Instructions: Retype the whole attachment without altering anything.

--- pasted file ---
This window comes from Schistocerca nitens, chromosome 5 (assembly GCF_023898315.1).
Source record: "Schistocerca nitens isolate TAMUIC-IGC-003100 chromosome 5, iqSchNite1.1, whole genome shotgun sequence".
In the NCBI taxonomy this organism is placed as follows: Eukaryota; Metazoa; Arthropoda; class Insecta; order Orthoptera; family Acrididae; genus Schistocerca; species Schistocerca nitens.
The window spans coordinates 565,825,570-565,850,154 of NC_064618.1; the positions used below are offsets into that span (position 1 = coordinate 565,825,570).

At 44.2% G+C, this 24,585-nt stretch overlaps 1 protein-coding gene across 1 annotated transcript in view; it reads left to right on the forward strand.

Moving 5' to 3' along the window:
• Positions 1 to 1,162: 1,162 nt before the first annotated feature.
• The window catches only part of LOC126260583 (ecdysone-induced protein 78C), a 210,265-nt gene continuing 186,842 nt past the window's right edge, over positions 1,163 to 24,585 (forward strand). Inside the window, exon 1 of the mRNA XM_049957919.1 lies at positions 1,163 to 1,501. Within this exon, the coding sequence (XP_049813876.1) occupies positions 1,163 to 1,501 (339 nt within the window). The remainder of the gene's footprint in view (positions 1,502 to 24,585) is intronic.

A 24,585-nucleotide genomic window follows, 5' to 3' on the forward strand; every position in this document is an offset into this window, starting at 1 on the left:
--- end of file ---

This window comes from Schistocerca nitens, chromosome 5 (assembly GCF_023898315.1).
Source record: "Schistocerca nitens isolate TAMUIC-IGC-003100 chromosome 5, iqSchNite1.1, whole genome shotgun sequence".
In the NCBI taxonomy this organism is placed as follows: Eukaryota; Metazoa; Arthropoda; class Insecta; order Orthoptera; family Acrididae; genus Schistocerca; species Schistocerca nitens.
The window spans coordinates 565,825,570-565,850,154 of NC_064618.1; the positions used below are offsets into that span (position 1 = coordinate 565,825,570).

At 44.2% G+C, this 24,585-nt stretch overlaps 1 protein-coding gene across 1 annotated transcript in view; it reads left to right on the forward strand.

Moving 5' to 3' along the window:
• Positions 1 to 1,162: 1,162 nt before the first annotated feature.
• The window catches only part of LOC126260583 (ecdysone-induced protein 78C), a 210,265-nt gene continuing 186,842 nt past the window's right edge, over positions 1,163 to 24,585 (forward strand). Inside the window, exon 1 of the mRNA XM_049957919.1 lies at positions 1,163 to 1,501. Within this exon, the coding sequence (XP_049813876.1) occupies positions 1,163 to 1,501 (339 nt within the window). The remainder of the gene's footprint in view (positions 1,502 to 24,585) is intronic.

A 24,585-nucleotide genomic window follows, 5' to 3' on the forward strand; every position in this document is an offset into this window, starting at 1 on the left: